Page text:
Snowdonia National Park: The Complete Guide

lake in a green field with a mountain in the background, Cwm Idwal, Snowdonia, North Wales

Alan Novelli / Getty Images

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Snowdonia National Park

Address
Penrhyndeudraeth, Gwynedd LL48 6LF, UK
Phone +44 1690 710426

Snowdonia National Park, located in North Wales, boasts some of the highest peaks and best views in the United Kingdom. The massive park is known for its hiking and camping, but there's plenty to see and do in the area for all types of travelers. It's home to Mount Snowdon, Wales's highest mountain, as well as iconic peaks like Cader Idris, and Tryfan. The park also contains numerous towns and villages within its diverse landscape, which ranges from mountains to valleys to beaches.

Things to Do

Snowdonia National Park draws in travelers with its scenic beauty, outdoor activities, and historic towns and sites. The park is particularly popular for hiking, cycling, and camping, Snowdonia also offers activities for visitors less inclined to outdoor activities.

Check out historical towns, like Harlech, Beddgelert, Ogwen, and Dolgellau, or visit numerous castles, including Castell y Bere, Castell Dolwyddelan, and Castell Dolbadarn. Conwy isn't technically in Snowdonia, but the coastal town is a great place for sightseeing and beach excursions. For additional seaside excursions, head to Porthdinllaen or Llanbedrog, both of which are located in Snowdonia.

Water sports and fishing are popular throughout the park due to its lakes, rivers, and coastline. Visitors also enjoy golf, especially at the Royal St. David's Golf Club in Harlech, which offers remarkable views from the course. You can also test your skills by climbing or mountaineering. Contact an outdoor adventure company like Plas y Brenin, if you need a guide.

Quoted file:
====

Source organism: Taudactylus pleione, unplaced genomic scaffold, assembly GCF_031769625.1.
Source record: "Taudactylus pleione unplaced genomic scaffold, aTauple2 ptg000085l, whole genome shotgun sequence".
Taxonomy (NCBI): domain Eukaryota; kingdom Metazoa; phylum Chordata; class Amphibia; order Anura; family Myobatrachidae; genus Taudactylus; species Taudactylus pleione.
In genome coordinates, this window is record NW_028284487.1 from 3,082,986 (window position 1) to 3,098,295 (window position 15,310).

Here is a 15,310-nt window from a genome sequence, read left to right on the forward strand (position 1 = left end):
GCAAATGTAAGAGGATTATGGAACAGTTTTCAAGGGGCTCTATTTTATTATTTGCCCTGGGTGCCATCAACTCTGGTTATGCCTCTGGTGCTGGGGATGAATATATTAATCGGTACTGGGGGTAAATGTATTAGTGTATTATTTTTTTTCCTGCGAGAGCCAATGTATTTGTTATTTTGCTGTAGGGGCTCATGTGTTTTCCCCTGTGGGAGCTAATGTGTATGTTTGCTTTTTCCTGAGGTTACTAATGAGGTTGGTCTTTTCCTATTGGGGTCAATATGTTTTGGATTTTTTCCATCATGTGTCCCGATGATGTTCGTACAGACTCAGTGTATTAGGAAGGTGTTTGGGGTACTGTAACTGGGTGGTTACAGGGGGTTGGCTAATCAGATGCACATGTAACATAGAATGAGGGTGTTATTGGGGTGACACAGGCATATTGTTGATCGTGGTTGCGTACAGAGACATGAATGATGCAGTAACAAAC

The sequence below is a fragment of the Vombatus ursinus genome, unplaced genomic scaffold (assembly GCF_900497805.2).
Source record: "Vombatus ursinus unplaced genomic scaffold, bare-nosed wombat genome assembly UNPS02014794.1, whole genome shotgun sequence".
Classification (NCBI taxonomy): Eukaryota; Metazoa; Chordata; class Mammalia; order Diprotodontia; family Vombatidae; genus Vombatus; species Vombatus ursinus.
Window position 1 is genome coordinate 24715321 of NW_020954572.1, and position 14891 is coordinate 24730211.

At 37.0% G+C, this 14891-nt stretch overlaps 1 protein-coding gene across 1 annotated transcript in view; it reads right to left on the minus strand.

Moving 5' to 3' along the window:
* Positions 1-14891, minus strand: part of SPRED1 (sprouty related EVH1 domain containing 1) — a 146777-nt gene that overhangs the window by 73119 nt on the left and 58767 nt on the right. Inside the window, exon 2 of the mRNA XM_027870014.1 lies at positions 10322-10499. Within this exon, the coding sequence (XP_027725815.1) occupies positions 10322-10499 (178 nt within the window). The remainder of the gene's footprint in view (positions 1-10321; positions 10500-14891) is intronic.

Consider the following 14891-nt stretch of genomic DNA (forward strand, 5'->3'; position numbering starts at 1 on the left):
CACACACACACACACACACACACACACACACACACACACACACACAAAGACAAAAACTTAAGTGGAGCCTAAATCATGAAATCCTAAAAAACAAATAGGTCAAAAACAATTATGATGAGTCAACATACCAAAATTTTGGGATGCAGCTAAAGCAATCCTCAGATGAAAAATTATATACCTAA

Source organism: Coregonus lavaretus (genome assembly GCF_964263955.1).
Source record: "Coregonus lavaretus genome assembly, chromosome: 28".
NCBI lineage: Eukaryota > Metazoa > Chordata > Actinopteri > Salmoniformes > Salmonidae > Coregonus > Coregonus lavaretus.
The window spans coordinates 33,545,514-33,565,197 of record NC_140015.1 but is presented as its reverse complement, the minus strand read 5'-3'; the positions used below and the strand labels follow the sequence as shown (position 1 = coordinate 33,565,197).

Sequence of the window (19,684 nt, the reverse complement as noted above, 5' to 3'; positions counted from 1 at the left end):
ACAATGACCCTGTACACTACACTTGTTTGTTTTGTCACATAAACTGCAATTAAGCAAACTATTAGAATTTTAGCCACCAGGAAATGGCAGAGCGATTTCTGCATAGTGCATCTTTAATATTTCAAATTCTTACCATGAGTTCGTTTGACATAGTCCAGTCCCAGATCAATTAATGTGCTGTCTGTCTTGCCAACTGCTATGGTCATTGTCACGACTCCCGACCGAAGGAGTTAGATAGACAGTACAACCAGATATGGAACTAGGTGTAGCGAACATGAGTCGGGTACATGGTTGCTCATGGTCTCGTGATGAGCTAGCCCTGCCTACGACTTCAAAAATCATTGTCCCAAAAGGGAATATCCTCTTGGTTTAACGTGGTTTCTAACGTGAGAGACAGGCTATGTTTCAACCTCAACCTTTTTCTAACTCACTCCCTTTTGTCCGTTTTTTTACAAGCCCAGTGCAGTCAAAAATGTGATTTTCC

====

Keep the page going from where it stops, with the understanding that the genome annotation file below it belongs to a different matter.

You can also learn about Welsh culture by paying a visit to the Sygun Copper Mine, the National Centre for Welsh folk music, Tŷ Siamas, or Llechwedd Slate Caverns. GreenWood Forest Park offers families an eco-friendly adventure park venue, and King Arthur's Labyrinth is great for little ones, complete with activities based on the legend of King Arthur.

view of hills and mountains with a small group of people standing by a tent

Paul Harris / Getty Images

Best Hikes & Trails

There's no shortage of hiking trails in Snowdonia National Park. The nine mapped trails up Snowdon and Cader Idris peaks are all graded as "difficult" mountain walks. The Snowdonia National Park website includes ascent and descent videos so that hikers can see the level of difficulty for themselves. If you aren't looking to climb a peak, hop on one of many easier walking routes around the park. Snowdonia also boasts accessible walks, designed for those in wheelchairs or with limited mobility. Download the Snowdon Walks app ahead of time for a GPS-guided map of routes. Standout trails include: